There are more than 200 students in the program -- 150 still in IPS and the rest working their way to a degree at Purdue. But the disparity in the computer science department still is evident. Purdue reports that last fall's class of 406 undergraduates in the field included only seven African-Americans.

Wesley Campbell, director of Science Bound, suspects the numbers are so low because so many IPS students are low-income and come from single-parent homes where no one has ever been to college.

"Those students don't have a lot of role models at home. It's a huge hurdle we have to overcome," Campbell said.

Idika's parents provided the framework for ambition when they left Nigeria to come to America and raise a family -- three boys and a girl. His father, Geoffrey, was an accountant, and his mother is a nurse.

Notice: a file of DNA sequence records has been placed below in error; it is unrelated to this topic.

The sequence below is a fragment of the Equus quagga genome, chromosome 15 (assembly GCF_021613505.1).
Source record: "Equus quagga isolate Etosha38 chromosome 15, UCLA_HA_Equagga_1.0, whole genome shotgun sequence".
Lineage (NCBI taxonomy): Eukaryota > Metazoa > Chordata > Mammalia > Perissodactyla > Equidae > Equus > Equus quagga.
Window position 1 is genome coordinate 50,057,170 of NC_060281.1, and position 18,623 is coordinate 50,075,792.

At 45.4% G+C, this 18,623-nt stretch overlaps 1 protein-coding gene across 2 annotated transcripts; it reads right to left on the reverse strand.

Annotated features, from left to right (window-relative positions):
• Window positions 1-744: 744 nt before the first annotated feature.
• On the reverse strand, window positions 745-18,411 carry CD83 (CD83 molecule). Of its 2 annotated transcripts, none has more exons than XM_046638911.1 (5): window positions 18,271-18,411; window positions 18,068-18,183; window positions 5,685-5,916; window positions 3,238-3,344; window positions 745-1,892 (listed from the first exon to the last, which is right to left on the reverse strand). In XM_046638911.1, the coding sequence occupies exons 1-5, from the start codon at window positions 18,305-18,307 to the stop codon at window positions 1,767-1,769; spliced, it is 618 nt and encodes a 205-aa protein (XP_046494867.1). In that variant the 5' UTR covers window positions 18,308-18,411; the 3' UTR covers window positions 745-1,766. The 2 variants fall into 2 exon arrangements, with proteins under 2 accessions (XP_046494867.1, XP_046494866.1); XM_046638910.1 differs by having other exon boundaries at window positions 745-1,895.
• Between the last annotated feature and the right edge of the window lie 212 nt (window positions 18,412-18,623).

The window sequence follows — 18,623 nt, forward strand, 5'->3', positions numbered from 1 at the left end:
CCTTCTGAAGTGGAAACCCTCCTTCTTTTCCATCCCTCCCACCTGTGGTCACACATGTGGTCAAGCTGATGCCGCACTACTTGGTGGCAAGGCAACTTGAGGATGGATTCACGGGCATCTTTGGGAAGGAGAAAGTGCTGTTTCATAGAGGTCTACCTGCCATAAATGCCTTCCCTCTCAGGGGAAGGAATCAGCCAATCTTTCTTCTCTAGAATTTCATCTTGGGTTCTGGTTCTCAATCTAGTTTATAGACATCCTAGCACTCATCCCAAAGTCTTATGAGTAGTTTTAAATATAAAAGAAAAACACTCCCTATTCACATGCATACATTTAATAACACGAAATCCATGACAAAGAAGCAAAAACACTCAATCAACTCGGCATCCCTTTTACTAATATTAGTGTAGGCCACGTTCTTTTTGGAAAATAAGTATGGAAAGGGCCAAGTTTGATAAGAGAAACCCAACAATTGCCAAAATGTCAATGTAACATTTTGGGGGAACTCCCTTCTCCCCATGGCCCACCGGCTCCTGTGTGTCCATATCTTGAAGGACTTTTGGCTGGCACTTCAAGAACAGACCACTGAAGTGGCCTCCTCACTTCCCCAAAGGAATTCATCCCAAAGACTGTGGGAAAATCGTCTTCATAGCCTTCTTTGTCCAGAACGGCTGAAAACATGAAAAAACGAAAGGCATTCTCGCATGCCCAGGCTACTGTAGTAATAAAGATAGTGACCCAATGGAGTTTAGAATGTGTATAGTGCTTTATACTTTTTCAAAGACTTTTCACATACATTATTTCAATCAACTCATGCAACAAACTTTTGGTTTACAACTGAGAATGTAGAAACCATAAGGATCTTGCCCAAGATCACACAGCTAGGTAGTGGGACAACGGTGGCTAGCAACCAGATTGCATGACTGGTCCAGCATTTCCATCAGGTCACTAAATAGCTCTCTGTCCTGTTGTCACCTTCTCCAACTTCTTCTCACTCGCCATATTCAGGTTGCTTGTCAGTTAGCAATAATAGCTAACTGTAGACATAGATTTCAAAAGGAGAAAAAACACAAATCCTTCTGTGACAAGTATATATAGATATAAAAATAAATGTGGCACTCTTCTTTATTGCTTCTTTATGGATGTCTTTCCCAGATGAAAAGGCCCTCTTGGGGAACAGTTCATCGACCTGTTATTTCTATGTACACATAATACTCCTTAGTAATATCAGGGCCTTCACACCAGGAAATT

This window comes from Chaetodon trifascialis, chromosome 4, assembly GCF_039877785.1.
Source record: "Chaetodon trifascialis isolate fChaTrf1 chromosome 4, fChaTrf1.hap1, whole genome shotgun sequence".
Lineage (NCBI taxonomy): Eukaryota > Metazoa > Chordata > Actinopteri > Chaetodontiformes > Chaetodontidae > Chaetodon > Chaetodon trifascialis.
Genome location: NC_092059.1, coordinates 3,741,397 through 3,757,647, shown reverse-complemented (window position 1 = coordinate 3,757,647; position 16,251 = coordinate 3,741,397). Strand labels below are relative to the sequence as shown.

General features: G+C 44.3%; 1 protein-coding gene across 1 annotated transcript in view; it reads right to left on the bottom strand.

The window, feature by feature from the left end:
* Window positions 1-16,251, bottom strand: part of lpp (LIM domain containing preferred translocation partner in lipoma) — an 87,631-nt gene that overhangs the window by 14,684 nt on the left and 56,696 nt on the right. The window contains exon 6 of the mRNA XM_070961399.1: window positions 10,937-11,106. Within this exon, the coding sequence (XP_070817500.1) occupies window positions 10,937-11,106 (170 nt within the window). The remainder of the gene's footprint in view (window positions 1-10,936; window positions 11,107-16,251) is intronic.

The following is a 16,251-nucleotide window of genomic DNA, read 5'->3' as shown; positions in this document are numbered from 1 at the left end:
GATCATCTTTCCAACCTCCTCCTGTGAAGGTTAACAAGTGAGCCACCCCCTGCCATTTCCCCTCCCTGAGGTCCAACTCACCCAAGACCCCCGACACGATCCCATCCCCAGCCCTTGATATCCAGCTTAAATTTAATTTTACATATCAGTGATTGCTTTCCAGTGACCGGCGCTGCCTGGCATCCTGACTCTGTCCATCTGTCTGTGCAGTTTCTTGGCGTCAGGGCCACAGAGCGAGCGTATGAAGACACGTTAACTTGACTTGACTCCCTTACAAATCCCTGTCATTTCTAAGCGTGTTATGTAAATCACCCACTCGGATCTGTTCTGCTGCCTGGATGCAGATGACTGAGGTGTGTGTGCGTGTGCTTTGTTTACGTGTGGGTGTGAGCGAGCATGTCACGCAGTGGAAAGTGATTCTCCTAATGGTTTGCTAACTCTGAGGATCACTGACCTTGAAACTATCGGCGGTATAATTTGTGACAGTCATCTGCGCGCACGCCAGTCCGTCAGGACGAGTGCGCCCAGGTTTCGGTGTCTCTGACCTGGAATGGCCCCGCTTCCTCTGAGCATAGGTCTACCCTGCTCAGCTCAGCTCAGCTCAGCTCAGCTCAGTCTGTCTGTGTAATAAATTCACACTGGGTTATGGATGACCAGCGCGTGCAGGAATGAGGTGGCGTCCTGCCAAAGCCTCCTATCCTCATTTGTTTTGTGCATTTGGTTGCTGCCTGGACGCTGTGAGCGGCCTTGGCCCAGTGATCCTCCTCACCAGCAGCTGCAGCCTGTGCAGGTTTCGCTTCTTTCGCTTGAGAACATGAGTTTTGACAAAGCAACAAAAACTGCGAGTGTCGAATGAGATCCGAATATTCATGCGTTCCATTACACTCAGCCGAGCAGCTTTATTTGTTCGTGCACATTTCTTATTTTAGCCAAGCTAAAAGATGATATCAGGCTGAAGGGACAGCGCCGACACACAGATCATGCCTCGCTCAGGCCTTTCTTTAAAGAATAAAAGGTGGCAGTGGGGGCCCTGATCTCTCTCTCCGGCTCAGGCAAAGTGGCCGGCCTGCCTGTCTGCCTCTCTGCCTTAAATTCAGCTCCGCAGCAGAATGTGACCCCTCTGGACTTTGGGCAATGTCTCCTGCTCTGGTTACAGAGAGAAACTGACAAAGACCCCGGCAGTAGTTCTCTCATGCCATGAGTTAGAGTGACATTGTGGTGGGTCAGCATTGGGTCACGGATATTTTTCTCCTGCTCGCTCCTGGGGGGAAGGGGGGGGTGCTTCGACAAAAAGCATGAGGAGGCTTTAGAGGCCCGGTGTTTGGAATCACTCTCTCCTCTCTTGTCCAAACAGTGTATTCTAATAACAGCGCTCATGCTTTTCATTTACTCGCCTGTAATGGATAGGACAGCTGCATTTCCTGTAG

"America is the land of opportunity. Nigeria isn't," Idika said about the move, which occurred before he was born.

Raised in suburban Prince George's County, Md., Idika was instilled with strong work and study habits that helped him succeed academically.

His interest in computer science grew with positive feedback from teachers in high school. And in college, he took advantage of mentoring programs and a support group that helped him stay focused.

"One of the last things my father (who died while Idika was in college at the University of Maryland-Baltimore County) told me was that no matter how hard you're working, always work harder," Idika said. "You can never become complacent. Your brain has to constantly be looking for ways to find new and better ways."